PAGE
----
Adolescent Patients Experience Change in Menstrual Cycle Postconcussion

Critical ovulation days marked on calendar with feminine products
Menstrual calendar with marked critical days and various menstrual hygiene products and pills around on wood table. Top view.
Researchers investigated whether concussion affected adolescent patients’ menstrual cycle patterns and if menses phase at time of injury was associated with postconcussion symptom severity.

The following article is part of conference coverage from the 2022 American Academy of Neurology (AAN) Annual Meeting. Neurology Advisor’s staff will be reporting breaking news associated with research conducted by leading experts in neurology. Check back for the latest news from the 2022 AAN Annual Meeting.


Following a concussion, adolescent patients were found to experience changes in their menstrual cycle. Menses phase at time of injury was also associated with postconcussion symptom severity. These are the study findings presented at the 2022 American Academy of Neurology (AAN) Annual Meeting, held from April 2 to April 7 in Seattle, Washington, and virtually from April 24-26, 2022.

Previous research on menstrual cycle disruption due to mild traumatic brain injury like concussion has been limited and has yielded mixed results. Studies have also mainly included adults.

For the current study, researchers sought to analyze the effects of concussion on menstrual cycle patterns in an adolescent population. Researchers also examined whether menses phase at time of injury would affect an adolescent patient’s menstrual cycle postconcussion or have an effect on postconcussion symptom severity.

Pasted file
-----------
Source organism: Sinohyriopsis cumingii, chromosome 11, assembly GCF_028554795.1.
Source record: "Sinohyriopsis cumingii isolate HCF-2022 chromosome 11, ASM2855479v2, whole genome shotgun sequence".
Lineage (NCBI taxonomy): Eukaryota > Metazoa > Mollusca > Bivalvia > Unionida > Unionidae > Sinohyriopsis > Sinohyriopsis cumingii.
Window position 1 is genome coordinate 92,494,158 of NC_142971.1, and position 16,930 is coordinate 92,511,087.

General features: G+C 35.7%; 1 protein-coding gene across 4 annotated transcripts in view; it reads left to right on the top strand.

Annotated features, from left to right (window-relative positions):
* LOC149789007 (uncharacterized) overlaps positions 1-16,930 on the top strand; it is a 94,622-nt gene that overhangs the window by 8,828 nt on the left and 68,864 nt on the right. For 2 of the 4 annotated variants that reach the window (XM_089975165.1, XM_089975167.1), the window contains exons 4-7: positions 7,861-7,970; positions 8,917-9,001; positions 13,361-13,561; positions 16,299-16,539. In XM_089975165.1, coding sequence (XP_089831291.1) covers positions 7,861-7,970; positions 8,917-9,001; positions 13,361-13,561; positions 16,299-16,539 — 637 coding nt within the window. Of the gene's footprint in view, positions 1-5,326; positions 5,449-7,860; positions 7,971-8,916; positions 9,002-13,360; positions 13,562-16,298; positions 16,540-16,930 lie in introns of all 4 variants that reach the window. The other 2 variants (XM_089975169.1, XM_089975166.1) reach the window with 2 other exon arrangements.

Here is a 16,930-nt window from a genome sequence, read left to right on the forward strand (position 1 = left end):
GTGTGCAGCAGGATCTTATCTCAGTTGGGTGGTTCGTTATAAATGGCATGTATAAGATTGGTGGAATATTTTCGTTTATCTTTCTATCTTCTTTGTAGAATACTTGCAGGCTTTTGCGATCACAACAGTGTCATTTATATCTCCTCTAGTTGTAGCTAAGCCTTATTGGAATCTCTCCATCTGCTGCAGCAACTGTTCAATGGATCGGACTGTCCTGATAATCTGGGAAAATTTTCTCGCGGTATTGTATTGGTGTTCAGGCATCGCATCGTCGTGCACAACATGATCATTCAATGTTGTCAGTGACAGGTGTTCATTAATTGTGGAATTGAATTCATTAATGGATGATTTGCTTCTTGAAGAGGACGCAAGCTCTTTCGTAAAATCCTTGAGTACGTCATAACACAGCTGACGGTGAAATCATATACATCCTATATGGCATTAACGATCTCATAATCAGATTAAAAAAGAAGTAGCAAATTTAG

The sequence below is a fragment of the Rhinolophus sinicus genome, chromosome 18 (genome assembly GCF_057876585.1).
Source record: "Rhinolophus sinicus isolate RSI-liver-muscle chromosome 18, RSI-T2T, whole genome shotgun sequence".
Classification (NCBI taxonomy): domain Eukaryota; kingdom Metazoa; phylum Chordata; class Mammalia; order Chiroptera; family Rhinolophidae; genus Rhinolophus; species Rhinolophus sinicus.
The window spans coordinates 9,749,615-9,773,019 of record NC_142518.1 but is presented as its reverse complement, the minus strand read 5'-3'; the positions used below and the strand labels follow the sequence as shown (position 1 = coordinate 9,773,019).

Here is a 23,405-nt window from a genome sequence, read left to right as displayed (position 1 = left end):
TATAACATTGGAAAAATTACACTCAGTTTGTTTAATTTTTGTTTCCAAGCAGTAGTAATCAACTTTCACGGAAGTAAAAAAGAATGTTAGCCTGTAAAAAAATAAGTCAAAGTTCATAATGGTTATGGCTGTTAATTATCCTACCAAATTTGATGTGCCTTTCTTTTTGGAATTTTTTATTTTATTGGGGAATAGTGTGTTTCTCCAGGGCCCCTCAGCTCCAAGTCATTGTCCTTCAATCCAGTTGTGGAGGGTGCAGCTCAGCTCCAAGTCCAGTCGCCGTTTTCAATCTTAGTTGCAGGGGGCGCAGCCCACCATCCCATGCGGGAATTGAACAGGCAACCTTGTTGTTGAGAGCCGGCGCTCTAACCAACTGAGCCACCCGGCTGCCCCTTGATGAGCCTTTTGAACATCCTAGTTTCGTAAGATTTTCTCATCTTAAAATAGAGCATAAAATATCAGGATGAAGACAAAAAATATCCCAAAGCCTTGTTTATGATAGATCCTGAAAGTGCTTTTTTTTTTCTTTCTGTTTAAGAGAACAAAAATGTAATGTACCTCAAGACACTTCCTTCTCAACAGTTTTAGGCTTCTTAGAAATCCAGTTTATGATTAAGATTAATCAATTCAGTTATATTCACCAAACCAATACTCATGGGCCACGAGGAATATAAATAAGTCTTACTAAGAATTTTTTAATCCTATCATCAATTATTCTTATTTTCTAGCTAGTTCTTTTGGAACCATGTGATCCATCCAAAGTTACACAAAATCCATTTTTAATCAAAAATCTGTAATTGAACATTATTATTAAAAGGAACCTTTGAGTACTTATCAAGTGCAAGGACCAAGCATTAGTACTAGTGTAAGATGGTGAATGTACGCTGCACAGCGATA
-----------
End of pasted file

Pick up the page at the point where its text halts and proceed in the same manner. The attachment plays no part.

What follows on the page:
For the analysis, researchers prospectively collected data from adolescent patients at a specialty care concussion clinic. Patients reported whether they experienced a change in their menstrual cycle or postconcussion symptom severity within 28 days following concussion and at a follow-up visit 3 to 4 months postconcussion. Study participants also reported menses phase at time of injury. The Post-Concussion Symptom Inventory was used to measure symptom severity and multiple linear regression to identify the potential association between menstrual cycle phase and symptom severity.

A total of 598 adolescent patients were enrolled in the study, and 136 returned for the follow-up visit at 3 to 4 months. Study participants had a mean age of 15.4±1.4 years. Primary outcomes were changes in menstrual cycle postinjury, menses phase at time of concussion, and symptom severity.

At the initial visit, 4% of adolescent patients reported changes in their menstrual cycle; 12.5% reported changes at the 3- to 4-month follow-up visit. Researchers determined that, by 3 to 4 months’ follow-up, menses phase at time of concussion was associated with postconcussion symptom severity (P =.03), but not changes in an adolescent patient’s menstrual cycle (P =.18). Study participants who experienced a concussion during the early luteal phase of their menstrual cycle had the highest symptom severity at 3 to 4 months’ follow-up.

“Leveraging the largest study sample of postconcussion menstrual patterns to date, this study represents important foundational data regarding potential hormonal effects of concussion in [adolescent patients],” the researchers concluded.


Roby P, Grimberg A, Master C, Arbogast K. Menstrual cycle functioning following concussion in adolescent patients. Presented at: the 2022 AAN Annual Meeting; April 2-7, 2022; Seattle, Washington; April 24-26, 2022; Virtual Meeting. Abstract P10.006.